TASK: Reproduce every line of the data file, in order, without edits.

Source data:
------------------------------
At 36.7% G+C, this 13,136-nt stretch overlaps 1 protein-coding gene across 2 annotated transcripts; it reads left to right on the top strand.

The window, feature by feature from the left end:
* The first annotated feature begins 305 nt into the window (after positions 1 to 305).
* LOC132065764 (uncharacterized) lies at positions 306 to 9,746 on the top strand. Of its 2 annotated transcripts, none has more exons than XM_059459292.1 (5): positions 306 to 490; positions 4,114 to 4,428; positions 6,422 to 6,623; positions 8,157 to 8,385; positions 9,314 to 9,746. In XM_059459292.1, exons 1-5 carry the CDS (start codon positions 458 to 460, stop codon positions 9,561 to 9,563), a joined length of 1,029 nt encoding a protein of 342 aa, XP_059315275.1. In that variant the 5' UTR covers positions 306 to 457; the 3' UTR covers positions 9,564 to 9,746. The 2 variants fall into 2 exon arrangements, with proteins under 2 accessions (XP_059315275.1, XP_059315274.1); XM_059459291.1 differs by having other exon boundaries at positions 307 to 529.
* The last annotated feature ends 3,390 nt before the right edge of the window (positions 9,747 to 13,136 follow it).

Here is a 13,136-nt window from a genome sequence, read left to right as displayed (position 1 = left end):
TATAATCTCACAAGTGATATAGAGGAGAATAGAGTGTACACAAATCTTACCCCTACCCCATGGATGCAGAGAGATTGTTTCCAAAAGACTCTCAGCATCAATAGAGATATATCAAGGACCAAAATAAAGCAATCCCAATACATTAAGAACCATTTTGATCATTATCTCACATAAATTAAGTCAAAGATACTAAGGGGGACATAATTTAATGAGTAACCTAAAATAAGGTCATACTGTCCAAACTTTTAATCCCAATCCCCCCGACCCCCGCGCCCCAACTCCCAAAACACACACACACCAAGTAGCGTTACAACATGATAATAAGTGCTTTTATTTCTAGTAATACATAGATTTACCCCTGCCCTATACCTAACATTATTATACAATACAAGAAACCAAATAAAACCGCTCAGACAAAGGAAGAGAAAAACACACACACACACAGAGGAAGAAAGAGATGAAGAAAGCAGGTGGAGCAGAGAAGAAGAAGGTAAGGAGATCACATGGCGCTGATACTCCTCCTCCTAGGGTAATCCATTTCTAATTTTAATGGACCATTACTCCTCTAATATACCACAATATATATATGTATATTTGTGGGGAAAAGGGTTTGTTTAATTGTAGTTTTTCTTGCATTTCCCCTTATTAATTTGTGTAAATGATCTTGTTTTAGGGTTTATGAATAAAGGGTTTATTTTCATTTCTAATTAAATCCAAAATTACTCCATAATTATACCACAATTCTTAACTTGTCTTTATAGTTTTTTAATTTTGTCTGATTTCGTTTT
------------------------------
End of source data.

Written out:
At 36.7% G+C, this 13,136-nt stretch overlaps 1 protein-coding gene across 2 annotated transcripts; it reads left to right on the top strand.

The window, feature by feature from the left end:
* The first annotated feature begins 305 nt into the window (after positions 1 to 305).
* LOC132065764 (uncharacterized) lies at positions 306 to 9,746 on the top strand. Of its 2 annotated transcripts, none has more exons than XM_059459292.1 (5): positions 306 to 490; positions 4,114 to 4,428; positions 6,422 to 6,623; positions 8,157 to 8,385; positions 9,314 to 9,746. In XM_059459292.1, exons 1-5 carry the CDS (start codon positions 458 to 460, stop codon positions 9,561 to 9,563), a joined length of 1,029 nt encoding a protein of 342 aa, XP_059315275.1. In that variant the 5' UTR covers positions 306 to 457; the 3' UTR covers positions 9,564 to 9,746. The 2 variants fall into 2 exon arrangements, with proteins under 2 accessions (XP_059315275.1, XP_059315274.1); XM_059459291.1 differs by having other exon boundaries at positions 307 to 529.
* The last annotated feature ends 3,390 nt before the right edge of the window (positions 9,747 to 13,136 follow it).

Here is a 13,136-nt window from a genome sequence, read left to right as displayed (position 1 = left end):
TATAATCTCACAAGTGATATAGAGGAGAATAGAGTGTACACAAATCTTACCCCTACCCCATGGATGCAGAGAGATTGTTTCCAAAAGACTCTCAGCATCAATAGAGATATATCAAGGACCAAAATAAAGCAATCCCAATACATTAAGAACCATTTTGATCATTATCTCACATAAATTAAGTCAAAGATACTAAGGGGGACATAATTTAATGAGTAACCTAAAATAAGGTCATACTGTCCAAACTTTTAATCCCAATCCCCCCGACCCCCGCGCCCCAACTCCCAAAACACACACACACCAAGTAGCGTTACAACATGATAATAAGTGCTTTTATTTCTAGTAATACATAGATTTACCCCTGCCCTATACCTAACATTATTATACAATACAAGAAACCAAATAAAACCGCTCAGACAAAGGAAGAGAAAAACACACACACACACAGAGGAAGAAAGAGATGAAGAAAGCAGGTGGAGCAGAGAAGAAGAAGGTAAGGAGATCACATGGCGCTGATACTCCTCCTCCTAGGGTAATCCATTTCTAATTTTAATGGACCATTACTCCTCTAATATACCACAATATATATATGTATATTTGTGGGGAAAAGGGTTTGTTTAATTGTAGTTTTTCTTGCATTTCCCCTTATTAATTTGTGTAAATGATCTTGTTTTAGGGTTTATGAATAAAGGGTTTATTTTCATTTCTAATTAAATCCAAAATTACTCCATAATTATACCACAATTCTTAACTTGTCTTTATAGTTTTTTAATTTTGTCTGATTTCGTTTT